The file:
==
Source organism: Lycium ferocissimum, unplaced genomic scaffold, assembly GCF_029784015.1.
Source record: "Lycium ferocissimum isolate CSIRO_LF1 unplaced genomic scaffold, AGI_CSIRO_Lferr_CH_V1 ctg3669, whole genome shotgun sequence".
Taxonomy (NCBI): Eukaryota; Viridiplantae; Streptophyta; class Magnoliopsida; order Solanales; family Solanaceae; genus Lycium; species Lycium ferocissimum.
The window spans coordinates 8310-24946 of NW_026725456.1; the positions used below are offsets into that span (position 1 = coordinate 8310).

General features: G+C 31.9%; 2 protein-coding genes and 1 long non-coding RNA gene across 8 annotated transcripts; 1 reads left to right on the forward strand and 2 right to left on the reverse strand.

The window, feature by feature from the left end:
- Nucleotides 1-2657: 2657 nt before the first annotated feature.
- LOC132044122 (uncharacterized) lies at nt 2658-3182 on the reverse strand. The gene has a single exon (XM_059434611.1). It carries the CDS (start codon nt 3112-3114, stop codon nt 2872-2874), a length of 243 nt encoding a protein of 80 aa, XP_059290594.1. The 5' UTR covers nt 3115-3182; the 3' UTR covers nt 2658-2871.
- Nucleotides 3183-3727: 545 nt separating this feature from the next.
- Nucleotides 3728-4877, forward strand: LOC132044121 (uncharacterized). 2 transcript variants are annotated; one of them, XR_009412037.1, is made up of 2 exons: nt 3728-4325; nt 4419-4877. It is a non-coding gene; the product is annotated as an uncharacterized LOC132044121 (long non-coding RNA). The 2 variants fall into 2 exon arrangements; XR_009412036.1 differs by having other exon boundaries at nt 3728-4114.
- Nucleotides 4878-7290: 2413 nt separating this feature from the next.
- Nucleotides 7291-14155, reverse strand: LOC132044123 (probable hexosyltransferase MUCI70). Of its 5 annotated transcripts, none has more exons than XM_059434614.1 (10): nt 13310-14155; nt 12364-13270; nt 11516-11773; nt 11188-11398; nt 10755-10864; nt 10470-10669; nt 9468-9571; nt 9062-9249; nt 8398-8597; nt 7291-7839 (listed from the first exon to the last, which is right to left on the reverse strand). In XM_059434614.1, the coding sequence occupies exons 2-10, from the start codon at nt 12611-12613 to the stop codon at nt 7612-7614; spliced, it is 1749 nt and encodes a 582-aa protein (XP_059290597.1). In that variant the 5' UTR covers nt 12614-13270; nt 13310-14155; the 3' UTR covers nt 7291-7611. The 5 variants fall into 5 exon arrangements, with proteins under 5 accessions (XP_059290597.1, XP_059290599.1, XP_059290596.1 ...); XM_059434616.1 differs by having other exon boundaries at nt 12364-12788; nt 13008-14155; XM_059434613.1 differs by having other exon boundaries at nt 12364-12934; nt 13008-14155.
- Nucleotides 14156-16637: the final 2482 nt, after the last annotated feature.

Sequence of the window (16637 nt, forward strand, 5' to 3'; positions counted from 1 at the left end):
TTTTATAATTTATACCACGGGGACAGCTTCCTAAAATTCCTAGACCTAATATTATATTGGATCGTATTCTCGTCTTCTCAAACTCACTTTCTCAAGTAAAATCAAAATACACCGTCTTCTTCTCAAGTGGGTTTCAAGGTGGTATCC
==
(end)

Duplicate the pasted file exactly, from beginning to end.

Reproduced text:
Source organism: Lycium ferocissimum, unplaced genomic scaffold, assembly GCF_029784015.1.
Source record: "Lycium ferocissimum isolate CSIRO_LF1 unplaced genomic scaffold, AGI_CSIRO_Lferr_CH_V1 ctg3669, whole genome shotgun sequence".
Taxonomy (NCBI): Eukaryota; Viridiplantae; Streptophyta; class Magnoliopsida; order Solanales; family Solanaceae; genus Lycium; species Lycium ferocissimum.
The window spans coordinates 8310-24946 of NW_026725456.1; the positions used below are offsets into that span (position 1 = coordinate 8310).

General features: G+C 31.9%; 2 protein-coding genes and 1 long non-coding RNA gene across 8 annotated transcripts; 1 reads left to right on the forward strand and 2 right to left on the reverse strand.

The window, feature by feature from the left end:
- Nucleotides 1-2657: 2657 nt before the first annotated feature.
- LOC132044122 (uncharacterized) lies at nt 2658-3182 on the reverse strand. The gene has a single exon (XM_059434611.1). It carries the CDS (start codon nt 3112-3114, stop codon nt 2872-2874), a length of 243 nt encoding a protein of 80 aa, XP_059290594.1. The 5' UTR covers nt 3115-3182; the 3' UTR covers nt 2658-2871.
- Nucleotides 3183-3727: 545 nt separating this feature from the next.
- Nucleotides 3728-4877, forward strand: LOC132044121 (uncharacterized). 2 transcript variants are annotated; one of them, XR_009412037.1, is made up of 2 exons: nt 3728-4325; nt 4419-4877. It is a non-coding gene; the product is annotated as an uncharacterized LOC132044121 (long non-coding RNA). The 2 variants fall into 2 exon arrangements; XR_009412036.1 differs by having other exon boundaries at nt 3728-4114.
- Nucleotides 4878-7290: 2413 nt separating this feature from the next.
- Nucleotides 7291-14155, reverse strand: LOC132044123 (probable hexosyltransferase MUCI70). Of its 5 annotated transcripts, none has more exons than XM_059434614.1 (10): nt 13310-14155; nt 12364-13270; nt 11516-11773; nt 11188-11398; nt 10755-10864; nt 10470-10669; nt 9468-9571; nt 9062-9249; nt 8398-8597; nt 7291-7839 (listed from the first exon to the last, which is right to left on the reverse strand). In XM_059434614.1, the coding sequence occupies exons 2-10, from the start codon at nt 12611-12613 to the stop codon at nt 7612-7614; spliced, it is 1749 nt and encodes a 582-aa protein (XP_059290597.1). In that variant the 5' UTR covers nt 12614-13270; nt 13310-14155; the 3' UTR covers nt 7291-7611. The 5 variants fall into 5 exon arrangements, with proteins under 5 accessions (XP_059290597.1, XP_059290599.1, XP_059290596.1 ...); XM_059434616.1 differs by having other exon boundaries at nt 12364-12788; nt 13008-14155; XM_059434613.1 differs by having other exon boundaries at nt 12364-12934; nt 13008-14155.
- Nucleotides 14156-16637: the final 2482 nt, after the last annotated feature.

Sequence of the window (16637 nt, forward strand, 5' to 3'; positions counted from 1 at the left end):
TTTTATAATTTATACCACGGGGACAGCTTCCTAAAATTCCTAGACCTAATATTATATTGGATCGTATTCTCGTCTTCTCAAACTCACTTTCTCAAGTAAAATCAAAATACACCGTCTTCTTCTCAAGTGGGTTTCAAGGTGGTATCC